Note: This is the third installment in an occasional series written by students at Duke University working with professor Deb Reisinger and journalist Geraldine Smith in a service-learning course helping central African refugees in Durham.
Pascal, 15, is in ninth grade at Jordan High School. He can barely read basic English. Still, he likes going to school.
“School is good here,” he says.
He loves the pizzas at lunch and the joyful though disruptive nature of classmates throwing pieces of paper across the room. He loves singing in the choir. And recently, he also started to enjoy “drawing letters.”
“If I can write, my life will be easier,” he explains.
The teenager and his family moved to Durham last year, having spent the past 13 years as refugees in Kampala, Uganda, after fleeing their home in the eastern part of the Democratic Republic of the Congo.
They couldn’t afford the tuition non-citizens had to pay to attend school in Kampala. A local church sponsored older sister’s Pascaline’s studies, while Pascal and his younger siblings had to work small jobs to help their single mother.
When they arrived in Durham, they had never been to school and spoke only Swahili.
Pascal was presented with the challenge of adjusting to a completely unfamiliar education system immediately upon his arrival. He was not alone.
According to Marcie Pachino, who teaches English as a Second Language at Jordan High School, there are currently 251 LEP students (Limited English proficient, a determination by the state based on an annual test) enrolled at Jordan, out of 1,775 students. This number has increased dramatically over the past three years.
Cultural and language barriers make it particularly difficult for refugee families to bridge the gap between themselves and members of the school community. One of the most challenging aspects is attendance and discipline, the simple fact of sitting at a desk for a whole day when you never got used to it. Another difficulty is finding out what resources are available to help them.
While he knows that he has a counselor at school, Pascal is unsure of who this counselor is.
When asked if she had been in contact with anyone from his school, his mother Bashige seemed distressed: “How? I don’t speak English, I don’t have a car, I don’t know how to use a computer”
The Durham Public Schools offers a phone interpreter service. “If a parent wants to speak to us using the service, they can get word to us through their child,” Pachino explains. “It’s available in all languages that we’ve had a need for.” Encouraged by the good news, Bashige asked the question that was really burning her lips: “Translated in the African curriculum, what is Pascal’s current grade?” The answer, “la troisième,” (the third) made her proud.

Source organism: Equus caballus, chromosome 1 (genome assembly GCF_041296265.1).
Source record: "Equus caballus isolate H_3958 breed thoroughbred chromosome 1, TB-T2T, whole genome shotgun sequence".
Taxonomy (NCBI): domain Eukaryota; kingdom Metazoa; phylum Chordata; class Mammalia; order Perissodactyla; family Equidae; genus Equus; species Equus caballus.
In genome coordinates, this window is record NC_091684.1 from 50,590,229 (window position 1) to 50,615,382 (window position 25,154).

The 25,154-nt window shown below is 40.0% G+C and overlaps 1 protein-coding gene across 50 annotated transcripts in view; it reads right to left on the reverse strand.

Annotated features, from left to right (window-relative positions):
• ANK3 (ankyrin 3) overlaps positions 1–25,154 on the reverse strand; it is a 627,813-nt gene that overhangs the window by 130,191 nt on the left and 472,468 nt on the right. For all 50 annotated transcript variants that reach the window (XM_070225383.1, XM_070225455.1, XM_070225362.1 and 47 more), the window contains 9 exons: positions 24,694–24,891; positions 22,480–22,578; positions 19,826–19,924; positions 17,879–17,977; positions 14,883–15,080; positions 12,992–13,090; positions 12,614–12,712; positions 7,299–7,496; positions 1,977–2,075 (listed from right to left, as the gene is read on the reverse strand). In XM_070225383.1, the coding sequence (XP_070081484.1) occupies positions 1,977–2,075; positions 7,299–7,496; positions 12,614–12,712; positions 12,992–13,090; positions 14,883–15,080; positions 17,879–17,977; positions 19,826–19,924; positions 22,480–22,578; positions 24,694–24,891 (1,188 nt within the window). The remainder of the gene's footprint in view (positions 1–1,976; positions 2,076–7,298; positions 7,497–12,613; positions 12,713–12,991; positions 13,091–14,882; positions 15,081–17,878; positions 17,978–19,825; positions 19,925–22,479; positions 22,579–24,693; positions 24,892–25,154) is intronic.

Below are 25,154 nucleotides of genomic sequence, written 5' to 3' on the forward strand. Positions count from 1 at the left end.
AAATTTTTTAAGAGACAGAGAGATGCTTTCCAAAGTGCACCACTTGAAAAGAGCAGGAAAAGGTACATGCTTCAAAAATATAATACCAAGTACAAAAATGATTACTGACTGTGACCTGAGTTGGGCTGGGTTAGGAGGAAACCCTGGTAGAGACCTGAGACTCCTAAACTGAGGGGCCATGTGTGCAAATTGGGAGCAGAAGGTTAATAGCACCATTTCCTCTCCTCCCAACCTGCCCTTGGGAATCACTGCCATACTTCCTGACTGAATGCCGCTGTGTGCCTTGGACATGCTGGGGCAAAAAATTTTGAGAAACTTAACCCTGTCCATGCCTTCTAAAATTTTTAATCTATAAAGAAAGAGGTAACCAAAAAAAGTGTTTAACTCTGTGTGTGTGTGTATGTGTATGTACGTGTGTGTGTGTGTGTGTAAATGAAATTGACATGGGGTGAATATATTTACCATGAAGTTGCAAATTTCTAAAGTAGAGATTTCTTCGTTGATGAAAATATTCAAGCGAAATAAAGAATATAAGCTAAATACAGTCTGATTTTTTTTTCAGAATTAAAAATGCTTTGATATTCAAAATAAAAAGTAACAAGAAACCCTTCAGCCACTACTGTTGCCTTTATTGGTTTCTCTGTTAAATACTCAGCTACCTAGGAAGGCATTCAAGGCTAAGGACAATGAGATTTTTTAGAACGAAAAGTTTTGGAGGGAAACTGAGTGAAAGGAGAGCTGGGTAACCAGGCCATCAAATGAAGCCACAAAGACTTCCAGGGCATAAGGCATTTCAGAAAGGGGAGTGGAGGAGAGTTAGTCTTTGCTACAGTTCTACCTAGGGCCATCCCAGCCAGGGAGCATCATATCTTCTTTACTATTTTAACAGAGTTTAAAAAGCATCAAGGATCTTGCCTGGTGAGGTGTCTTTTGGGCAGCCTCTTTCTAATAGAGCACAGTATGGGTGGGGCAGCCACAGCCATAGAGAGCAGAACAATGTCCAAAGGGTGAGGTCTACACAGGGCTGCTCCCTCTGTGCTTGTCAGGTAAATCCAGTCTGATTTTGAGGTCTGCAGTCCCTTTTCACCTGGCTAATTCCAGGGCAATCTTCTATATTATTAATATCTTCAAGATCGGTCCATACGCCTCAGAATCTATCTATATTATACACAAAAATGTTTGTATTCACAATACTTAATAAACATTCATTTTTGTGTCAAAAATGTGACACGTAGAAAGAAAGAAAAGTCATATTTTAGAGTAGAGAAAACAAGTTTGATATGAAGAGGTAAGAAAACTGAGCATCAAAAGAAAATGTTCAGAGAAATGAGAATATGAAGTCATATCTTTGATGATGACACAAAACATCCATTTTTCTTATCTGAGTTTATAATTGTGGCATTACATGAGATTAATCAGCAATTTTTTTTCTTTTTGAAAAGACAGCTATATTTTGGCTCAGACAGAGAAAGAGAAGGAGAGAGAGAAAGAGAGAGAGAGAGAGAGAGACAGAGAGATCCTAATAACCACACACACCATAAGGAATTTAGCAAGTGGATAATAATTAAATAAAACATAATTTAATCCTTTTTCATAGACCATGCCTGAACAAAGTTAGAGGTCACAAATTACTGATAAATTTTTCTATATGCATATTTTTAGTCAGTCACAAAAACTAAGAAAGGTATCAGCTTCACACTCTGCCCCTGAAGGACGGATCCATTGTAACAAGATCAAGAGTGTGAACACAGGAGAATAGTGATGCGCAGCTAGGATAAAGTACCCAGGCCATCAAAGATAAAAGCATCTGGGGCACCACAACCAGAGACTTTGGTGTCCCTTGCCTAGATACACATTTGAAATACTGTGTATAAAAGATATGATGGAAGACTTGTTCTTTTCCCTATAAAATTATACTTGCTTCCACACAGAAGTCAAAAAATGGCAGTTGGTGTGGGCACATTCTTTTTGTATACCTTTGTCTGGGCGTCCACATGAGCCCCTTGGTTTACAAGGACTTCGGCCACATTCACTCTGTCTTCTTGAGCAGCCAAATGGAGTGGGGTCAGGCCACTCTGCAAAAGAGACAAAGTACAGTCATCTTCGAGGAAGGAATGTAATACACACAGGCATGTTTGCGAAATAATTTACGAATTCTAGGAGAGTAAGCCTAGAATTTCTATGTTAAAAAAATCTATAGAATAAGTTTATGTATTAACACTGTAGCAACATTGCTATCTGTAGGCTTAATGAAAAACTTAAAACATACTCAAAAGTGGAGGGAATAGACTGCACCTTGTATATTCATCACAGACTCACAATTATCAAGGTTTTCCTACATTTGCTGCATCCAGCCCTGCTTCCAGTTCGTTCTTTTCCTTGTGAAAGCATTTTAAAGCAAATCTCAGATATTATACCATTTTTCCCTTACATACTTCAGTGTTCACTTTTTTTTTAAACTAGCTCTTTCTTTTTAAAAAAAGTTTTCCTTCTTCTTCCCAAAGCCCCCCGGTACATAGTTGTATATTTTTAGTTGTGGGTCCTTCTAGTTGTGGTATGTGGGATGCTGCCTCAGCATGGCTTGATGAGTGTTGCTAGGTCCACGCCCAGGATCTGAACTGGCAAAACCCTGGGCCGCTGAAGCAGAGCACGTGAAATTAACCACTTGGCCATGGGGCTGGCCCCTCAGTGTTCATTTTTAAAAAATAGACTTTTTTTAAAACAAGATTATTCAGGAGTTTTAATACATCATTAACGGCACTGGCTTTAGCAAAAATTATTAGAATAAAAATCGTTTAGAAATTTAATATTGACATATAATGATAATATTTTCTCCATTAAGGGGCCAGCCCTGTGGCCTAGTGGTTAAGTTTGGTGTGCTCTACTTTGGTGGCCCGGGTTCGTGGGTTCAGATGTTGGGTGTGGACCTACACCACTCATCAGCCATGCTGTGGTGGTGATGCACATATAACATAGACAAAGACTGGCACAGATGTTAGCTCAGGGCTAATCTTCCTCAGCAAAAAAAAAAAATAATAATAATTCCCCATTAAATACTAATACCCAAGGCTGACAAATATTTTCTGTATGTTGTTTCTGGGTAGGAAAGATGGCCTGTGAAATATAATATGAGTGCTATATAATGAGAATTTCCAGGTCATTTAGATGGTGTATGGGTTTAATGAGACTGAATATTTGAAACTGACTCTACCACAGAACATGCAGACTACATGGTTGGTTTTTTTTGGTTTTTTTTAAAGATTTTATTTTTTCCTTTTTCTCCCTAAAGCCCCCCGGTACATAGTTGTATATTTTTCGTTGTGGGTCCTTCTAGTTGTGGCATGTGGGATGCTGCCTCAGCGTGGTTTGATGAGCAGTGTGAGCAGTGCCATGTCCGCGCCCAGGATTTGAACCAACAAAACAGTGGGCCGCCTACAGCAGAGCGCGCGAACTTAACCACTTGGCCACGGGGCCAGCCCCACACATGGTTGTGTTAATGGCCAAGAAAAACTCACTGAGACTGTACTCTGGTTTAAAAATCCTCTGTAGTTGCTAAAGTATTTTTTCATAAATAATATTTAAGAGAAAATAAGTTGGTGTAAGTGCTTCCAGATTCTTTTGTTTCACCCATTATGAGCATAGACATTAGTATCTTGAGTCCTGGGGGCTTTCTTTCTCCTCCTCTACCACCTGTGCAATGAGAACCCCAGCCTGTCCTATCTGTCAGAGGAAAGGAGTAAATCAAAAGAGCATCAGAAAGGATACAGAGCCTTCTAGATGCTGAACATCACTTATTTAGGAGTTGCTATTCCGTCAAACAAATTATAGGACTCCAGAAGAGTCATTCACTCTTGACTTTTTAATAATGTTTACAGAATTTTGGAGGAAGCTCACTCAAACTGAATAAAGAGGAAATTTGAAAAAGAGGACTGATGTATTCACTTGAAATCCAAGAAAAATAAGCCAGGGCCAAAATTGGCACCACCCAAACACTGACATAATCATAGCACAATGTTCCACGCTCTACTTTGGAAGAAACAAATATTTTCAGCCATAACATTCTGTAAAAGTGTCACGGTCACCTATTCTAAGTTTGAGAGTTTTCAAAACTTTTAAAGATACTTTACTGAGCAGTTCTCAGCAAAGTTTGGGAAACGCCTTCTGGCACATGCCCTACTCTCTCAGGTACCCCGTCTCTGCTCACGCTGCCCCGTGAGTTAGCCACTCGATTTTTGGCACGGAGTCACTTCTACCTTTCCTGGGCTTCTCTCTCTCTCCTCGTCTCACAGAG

Pascal and his siblings were completely illiterate before their arrival in Durham. While their English has improved remarkably since their arrival, Pascal says one of the things he finds difficult is that his teachers “talk very fast.” When he is assigned homework, it is often difficult for him to complete for reasons beyond a language barrier. A piece of World History homework required students to write a response to an online article. Pascal’s six family members share one laptop and are not completely familiar with all of its functions.
For parents, the transition is also a difficult one. A family friend described the difficulties she has faced with her children becoming involved in extracurricular activities, for lack of public transportation. Pascal would love to play soccer. There are several free options in the Durham area, but without a car and a poor knowledge of the city, getting out of the apartments complex is a big deal. These struggles to become involved outside of the classroom isolate children from the learning environment and also from the larger school community.
Durham Public Schools make impressive efforts to respond to the recent increase of children refugees. “All of the ESL teachers are in contact at some point with their student’s family,” Pachino says. “We could use some bilingual Arabic/English volunteers in a few of our classes.”
Jordan High School has established five levels of English as a Second Language (ESL) classes. Pascal and his sister are in one of the lower level: They need to pass six classes out of eight to reach the next level. While the teachers are very dedicated to evaluating students and assessing their strengths, it is hard for them to work as they would like to with an average of 30 students per class. “We would need more teachers to reduce class size,” Pachino says.
Pascal might not reach 10th grade this year, but he is definitely willing to do so next year. His older sister Pascaline landed a good job at the Red Cross because she could read, write and speak English. For him, that’s a strong motivation.